CES2017: Really Fast 3D Printing For Large Builds

About a year ago, Autodesk showed off one of the most innovative filament printers in recent memory. Project Escher is your basic Cartesian filament printer, but with a twist: it has five heads. These print heads work together to build large objects very quickly.

Autodesk open sourced the design of the Escher, and now it’s made it into commercial production thanks to Titan Robotics. The Cronus, which uses the same software as Project Escher, is big! Each of these gantries is driven by closed-loop servo motors and fancy ball screws, producing a total build volume of 77″x30″x20″. This open air version is printing in PLA. If you want to use it with materials where ambient temperature is an issue there is an option for an enclosed build environment.

This printer will be available for purchase starting February but no word yet on cost. They advertise the build volume as customizable so we expect the same of the price.

44 thoughts on “CES2017: Really Fast 3D Printing For Large Builds

      1. No, “Serial Chaining” is still a project within Smoothie, and isn’t used here.
        What’s going here is Autodesks’s special software actually controls all the Smoothieboards, and takes care of making sure everything works.

  1. Good to see companies experimenting, but all they have done is bolt 5 printers to the same bed. Not really that exciting. The gantries looks to be wobbling about as the print heads move about.

      1. Ehmm, I didn’t think he missed the point, because basically it is a single printer with 5 printheads, which (if all goes right) can only print a max. of 5 times faster then a single head. So despite that a factor of 5 is a huge improvement, it isn’t that revolutionary.

        Needless to say that it looks really awesome!

          1. I highly doubt a 1 hour print due to how small it is would be able to be increased in speed lol, the heads would be banging into each other trying to get to that tiny area, dont see where people get this nonsense from, also it is not being shown printing a single continuous piece either, which is what I was expecting when I heard about it, I can definitely say with how excited people are getting over such small incremental steps, they should be blown away with my replicator level printer, lol try a factor speed up of over 100,000 to 200.000 and a much smaller finer printed product possible as well as larger projects, printing in metals, sure, but printing in ceramic crystals used in electronic discrete and integrated circuits, will be the icing on top, being able to print a phone from start to finish including printing the CPU and LED display (no point in still hassling with clunky and inefficient LCD tech over simple LEDs lets go layered clear conductive sandwich of LEDS stacked up red green and blue, shining through each other, for screens and even HUD on sunglasses lol)

          2. If you think a 1 hour print necessarily has a small print area you don’t understand 3D printing very well.
            And it was just an example, this is obviously targeted at printing large parts, and the larger the system is, and the more print heads you throw at it, the more advantage this system has.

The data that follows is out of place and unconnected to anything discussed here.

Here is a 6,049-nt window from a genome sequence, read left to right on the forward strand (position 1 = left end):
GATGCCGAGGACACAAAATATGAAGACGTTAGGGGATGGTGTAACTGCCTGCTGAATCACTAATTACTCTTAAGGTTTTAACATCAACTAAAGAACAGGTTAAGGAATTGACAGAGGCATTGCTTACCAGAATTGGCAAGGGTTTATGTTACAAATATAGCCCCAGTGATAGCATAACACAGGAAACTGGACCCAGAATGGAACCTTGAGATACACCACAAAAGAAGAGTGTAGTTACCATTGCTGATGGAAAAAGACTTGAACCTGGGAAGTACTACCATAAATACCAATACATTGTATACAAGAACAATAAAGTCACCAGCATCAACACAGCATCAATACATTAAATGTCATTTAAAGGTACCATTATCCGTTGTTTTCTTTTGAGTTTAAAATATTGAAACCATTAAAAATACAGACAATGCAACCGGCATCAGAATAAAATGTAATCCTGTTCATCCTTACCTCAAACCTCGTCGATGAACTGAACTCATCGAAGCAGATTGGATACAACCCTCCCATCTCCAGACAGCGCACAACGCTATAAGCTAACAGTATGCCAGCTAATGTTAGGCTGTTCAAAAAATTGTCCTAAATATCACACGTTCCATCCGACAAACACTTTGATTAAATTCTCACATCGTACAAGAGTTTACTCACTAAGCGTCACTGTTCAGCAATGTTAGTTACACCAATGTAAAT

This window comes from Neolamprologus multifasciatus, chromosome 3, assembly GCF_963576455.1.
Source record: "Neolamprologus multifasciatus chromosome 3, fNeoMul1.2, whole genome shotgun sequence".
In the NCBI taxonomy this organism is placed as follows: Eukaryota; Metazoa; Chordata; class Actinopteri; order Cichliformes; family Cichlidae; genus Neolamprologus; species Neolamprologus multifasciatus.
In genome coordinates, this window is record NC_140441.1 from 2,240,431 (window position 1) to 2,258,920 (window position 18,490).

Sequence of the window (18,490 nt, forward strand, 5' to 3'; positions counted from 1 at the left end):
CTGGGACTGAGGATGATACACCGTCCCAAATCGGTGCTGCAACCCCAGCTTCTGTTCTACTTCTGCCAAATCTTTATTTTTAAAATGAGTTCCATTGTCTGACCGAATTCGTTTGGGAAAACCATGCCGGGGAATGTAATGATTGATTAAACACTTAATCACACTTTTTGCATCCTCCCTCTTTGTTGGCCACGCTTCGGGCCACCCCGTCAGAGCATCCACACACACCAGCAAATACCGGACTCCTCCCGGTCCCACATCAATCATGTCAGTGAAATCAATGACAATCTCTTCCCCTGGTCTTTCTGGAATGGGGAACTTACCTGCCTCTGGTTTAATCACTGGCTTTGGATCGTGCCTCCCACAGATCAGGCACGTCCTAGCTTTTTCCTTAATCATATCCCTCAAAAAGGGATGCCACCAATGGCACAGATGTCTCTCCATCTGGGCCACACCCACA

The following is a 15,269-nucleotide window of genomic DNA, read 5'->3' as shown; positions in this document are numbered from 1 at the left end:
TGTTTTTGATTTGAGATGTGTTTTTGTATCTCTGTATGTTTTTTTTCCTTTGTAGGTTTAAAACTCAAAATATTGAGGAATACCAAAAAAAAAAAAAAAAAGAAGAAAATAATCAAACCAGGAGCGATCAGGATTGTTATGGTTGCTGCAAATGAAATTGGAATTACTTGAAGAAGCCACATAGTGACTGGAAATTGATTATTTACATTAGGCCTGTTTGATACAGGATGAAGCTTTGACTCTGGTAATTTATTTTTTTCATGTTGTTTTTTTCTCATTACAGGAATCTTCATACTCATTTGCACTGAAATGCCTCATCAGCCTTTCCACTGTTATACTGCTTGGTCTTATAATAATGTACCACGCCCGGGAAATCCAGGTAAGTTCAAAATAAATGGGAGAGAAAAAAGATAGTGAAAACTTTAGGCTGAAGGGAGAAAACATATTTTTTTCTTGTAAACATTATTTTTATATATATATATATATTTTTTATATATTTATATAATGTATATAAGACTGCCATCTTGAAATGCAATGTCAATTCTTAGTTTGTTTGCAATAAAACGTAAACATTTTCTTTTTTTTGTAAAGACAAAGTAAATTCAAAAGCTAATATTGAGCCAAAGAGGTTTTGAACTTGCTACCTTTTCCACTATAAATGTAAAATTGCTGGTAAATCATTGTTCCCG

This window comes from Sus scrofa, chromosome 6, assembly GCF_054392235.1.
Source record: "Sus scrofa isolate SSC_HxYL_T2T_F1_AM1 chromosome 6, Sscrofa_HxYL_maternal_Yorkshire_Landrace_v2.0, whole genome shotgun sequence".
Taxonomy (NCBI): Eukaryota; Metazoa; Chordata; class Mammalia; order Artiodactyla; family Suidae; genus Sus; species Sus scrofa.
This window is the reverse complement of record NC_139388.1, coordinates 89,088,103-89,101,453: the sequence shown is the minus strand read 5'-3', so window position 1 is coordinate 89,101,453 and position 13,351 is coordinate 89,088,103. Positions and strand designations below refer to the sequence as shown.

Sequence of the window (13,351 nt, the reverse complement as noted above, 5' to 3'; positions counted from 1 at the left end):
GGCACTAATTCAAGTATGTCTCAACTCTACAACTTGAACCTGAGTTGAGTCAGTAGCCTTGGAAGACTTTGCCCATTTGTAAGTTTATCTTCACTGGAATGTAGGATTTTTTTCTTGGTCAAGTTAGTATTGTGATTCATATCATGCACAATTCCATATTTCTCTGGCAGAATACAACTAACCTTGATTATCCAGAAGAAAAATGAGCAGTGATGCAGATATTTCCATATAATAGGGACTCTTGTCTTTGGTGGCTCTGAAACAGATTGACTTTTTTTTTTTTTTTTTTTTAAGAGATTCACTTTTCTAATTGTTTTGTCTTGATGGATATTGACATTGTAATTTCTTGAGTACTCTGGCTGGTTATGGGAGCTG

I do 2000 hour large format prints from time to time ( sleekdelta.org ), and having 20 heads doing that in 100-200 hours would be a game-changer for me … I’m probably going to build one of those machines and I have tons of customers who will jump at me with jobs once I have it … but sure, not revolutionary.

      2. You are still printing a single point at a time and it’s not even a voxel, it’s more of a roundish like continually extruded thing that doesn’t really do a A + B = AB command, but more of a A + B = A+B+Noise. Plus, you can help with extruding multiple parts but might still be bottlenecked with some geometries Further, with some geometries this would not help out at all.

        This is fundamentally the wrong approach to speeding up print times. Print the entire layer at the same time, using a different technology than single point based extruders that are already fairly poor resolution to begin with.

        1. Well no, the whole point is you are not printing a single point at a time, you are printing 5, or 10, or 5000 points at a time. This is what this project does.

          Printing a whole layer at a time would be neat ( it’s what “resin + DLP” printers do, but it’s resin, so yuk ), but I really don’t see how you’d do that for something like PLA or ABS.
          I’m working on a machine that deposits a sheet, machines the contour of the object, deposits another layer, etc. That’s faster, but it’s still “only a point”, it just saves you the hassle of having to do infill ( at the cost of being wasteful ).
          If somebody figured out a way to have a line of 10000 nano PLA extruders that can be individually controlled and that can scan a part and deposite an entire layer in one sweep, they’d be insanely rich very fast, but nobody has done that yet.
          So in the meantime, this has the potential of speeding up printing by factors as high as 100 or higher, which is pretty damn badass until we get something even better.

          1. You are not going to be printing 5000 points at a time. Maybe a dozen or so but at some point, you are just having idle extruders with little to no gains. At a certain point, the overhead of the system will start to equal diminishing returns and that is going to be highly geometry dependent. It’s the same type of problem we have with adding more cores to CPUs. Many computing problems fundamentally either cannot be turned into multiple core processes or the software simply does not support it. This is very similar in the sense that only very niche builds would experience a noteworthy speed reduction in total build time as a result of adding more heads. At some point in time, the extra heads just wouldn’t do anything at all but would actually slow things down.

            Resin can be mechanically better than ABS or PLA. It can support higher temperatures and many types are not geometry restrained either. You can print any geometry you want to, unlike this machine which has only one model material. You don’t print an entire layer at once with ABS or PLA. You use a different base technology altogether, resulting in dramatic speed improvements.